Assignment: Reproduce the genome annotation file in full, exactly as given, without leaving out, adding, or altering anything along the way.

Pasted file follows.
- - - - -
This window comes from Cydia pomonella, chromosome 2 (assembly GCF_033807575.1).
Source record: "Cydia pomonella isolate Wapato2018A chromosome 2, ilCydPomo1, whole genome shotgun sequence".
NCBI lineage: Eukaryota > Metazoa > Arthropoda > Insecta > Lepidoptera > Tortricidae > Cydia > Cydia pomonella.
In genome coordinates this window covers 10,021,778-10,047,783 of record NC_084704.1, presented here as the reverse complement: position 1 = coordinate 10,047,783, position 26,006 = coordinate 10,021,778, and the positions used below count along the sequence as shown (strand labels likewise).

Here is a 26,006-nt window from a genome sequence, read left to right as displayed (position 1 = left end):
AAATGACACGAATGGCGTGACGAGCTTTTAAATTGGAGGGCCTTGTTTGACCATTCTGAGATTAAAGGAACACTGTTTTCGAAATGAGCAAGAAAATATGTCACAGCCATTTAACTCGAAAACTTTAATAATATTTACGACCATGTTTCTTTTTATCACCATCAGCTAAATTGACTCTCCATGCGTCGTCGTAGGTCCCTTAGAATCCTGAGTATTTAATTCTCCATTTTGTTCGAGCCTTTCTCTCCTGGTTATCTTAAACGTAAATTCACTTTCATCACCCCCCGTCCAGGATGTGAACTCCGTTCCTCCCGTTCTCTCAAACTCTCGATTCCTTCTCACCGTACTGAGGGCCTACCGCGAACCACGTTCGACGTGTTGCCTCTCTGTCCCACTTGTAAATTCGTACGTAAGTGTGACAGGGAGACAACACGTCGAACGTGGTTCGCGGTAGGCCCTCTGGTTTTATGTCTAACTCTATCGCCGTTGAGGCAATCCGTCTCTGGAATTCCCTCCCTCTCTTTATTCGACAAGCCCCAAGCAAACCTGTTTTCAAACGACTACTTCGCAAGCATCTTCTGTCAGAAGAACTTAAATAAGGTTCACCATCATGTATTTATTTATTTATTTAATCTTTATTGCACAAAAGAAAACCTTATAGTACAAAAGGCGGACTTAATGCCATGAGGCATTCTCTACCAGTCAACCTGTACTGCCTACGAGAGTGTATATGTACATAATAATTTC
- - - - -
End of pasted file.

This window comes from Cydia pomonella, chromosome 2 (assembly GCF_033807575.1).
Source record: "Cydia pomonella isolate Wapato2018A chromosome 2, ilCydPomo1, whole genome shotgun sequence".
NCBI lineage: Eukaryota > Metazoa > Arthropoda > Insecta > Lepidoptera > Tortricidae > Cydia > Cydia pomonella.
In genome coordinates this window covers 10,021,778-10,047,783 of record NC_084704.1, presented here as the reverse complement: position 1 = coordinate 10,047,783, position 26,006 = coordinate 10,021,778, and the positions used below count along the sequence as shown (strand labels likewise).

Here is a 26,006-nt window from a genome sequence, read left to right as displayed (position 1 = left end):
AAATGACACGAATGGCGTGACGAGCTTTTAAATTGGAGGGCCTTGTTTGACCATTCTGAGATTAAAGGAACACTGTTTTCGAAATGAGCAAGAAAATATGTCACAGCCATTTAACTCGAAAACTTTAATAATATTTACGACCATGTTTCTTTTTATCACCATCAGCTAAATTGACTCTCCATGCGTCGTCGTAGGTCCCTTAGAATCCTGAGTATTTAATTCTCCATTTTGTTCGAGCCTTTCTCTCCTGGTTATCTTAAACGTAAATTCACTTTCATCACCCCCCGTCCAGGATGTGAACTCCGTTCCTCCCGTTCTCTCAAACTCTCGATTCCTTCTCACCGTACTGAGGGCCTACCGCGAACCACGTTCGACGTGTTGCCTCTCTGTCCCACTTGTAAATTCGTACGTAAGTGTGACAGGGAGACAACACGTCGAACGTGGTTCGCGGTAGGCCCTCTGGTTTTATGTCTAACTCTATCGCCGTTGAGGCAATCCGTCTCTGGAATTCCCTCCCTCTCTTTATTCGACAAGCCCCAAGCAAACCTGTTTTCAAACGACTACTTCGCAAGCATCTTCTGTCAGAAGAACTTAAATAAGGTTCACCATCATGTATTTATTTATTTATTTAATCTTTATTGCACAAAAGAAAACCTTATAGTACAAAAGGCGGACTTAATGCCATGAGGCATTCTCTACCAGTCAACCTGTACTGCCTACGAGAGTGTATATGTACATAATAATTTC